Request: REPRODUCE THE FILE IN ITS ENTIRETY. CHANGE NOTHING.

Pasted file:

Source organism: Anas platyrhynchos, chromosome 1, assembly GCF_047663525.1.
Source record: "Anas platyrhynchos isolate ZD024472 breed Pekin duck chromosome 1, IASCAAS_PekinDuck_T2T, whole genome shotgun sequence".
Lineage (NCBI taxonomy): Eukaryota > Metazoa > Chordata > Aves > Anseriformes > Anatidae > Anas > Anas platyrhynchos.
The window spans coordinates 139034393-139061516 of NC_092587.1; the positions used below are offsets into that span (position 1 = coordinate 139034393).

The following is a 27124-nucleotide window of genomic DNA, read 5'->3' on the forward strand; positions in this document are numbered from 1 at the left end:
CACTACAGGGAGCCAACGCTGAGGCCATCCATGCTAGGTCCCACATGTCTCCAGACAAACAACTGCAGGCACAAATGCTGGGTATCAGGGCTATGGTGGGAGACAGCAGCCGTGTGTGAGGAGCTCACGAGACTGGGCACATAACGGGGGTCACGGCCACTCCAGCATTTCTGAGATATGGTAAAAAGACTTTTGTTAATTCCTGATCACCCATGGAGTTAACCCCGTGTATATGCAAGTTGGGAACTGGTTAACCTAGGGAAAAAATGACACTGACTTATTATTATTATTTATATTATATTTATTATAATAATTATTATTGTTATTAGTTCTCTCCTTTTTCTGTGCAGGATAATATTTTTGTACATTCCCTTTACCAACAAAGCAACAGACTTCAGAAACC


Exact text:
Source organism: Anas platyrhynchos, chromosome 1, assembly GCF_047663525.1.
Source record: "Anas platyrhynchos isolate ZD024472 breed Pekin duck chromosome 1, IASCAAS_PekinDuck_T2T, whole genome shotgun sequence".
Lineage (NCBI taxonomy): Eukaryota > Metazoa > Chordata > Aves > Anseriformes > Anatidae > Anas > Anas platyrhynchos.
The window spans coordinates 139034393-139061516 of NC_092587.1; the positions used below are offsets into that span (position 1 = coordinate 139034393).

The following is a 27124-nucleotide window of genomic DNA, read 5'->3' on the forward strand; positions in this document are numbered from 1 at the left end:
CACTACAGGGAGCCAACGCTGAGGCCATCCATGCTAGGTCCCACATGTCTCCAGACAAACAACTGCAGGCACAAATGCTGGGTATCAGGGCTATGGTGGGAGACAGCAGCCGTGTGTGAGGAGCTCACGAGACTGGGCACATAACGGGGGTCACGGCCACTCCAGCATTTCTGAGATATGGTAAAAAGACTTTTGTTAATTCCTGATCACCCATGGAGTTAACCCCGTGTATATGCAAGTTGGGAACTGGTTAACCTAGGGAAAAAATGACACTGACTTATTATTATTATTTATATTATATTTATTATAATAATTATTATTGTTATTAGTTCTCTCCTTTTTCTGTGCAGGATAATATTTTTGTACATTCCCTTTACCAACAAAGCAACAGACTTCAGAAACC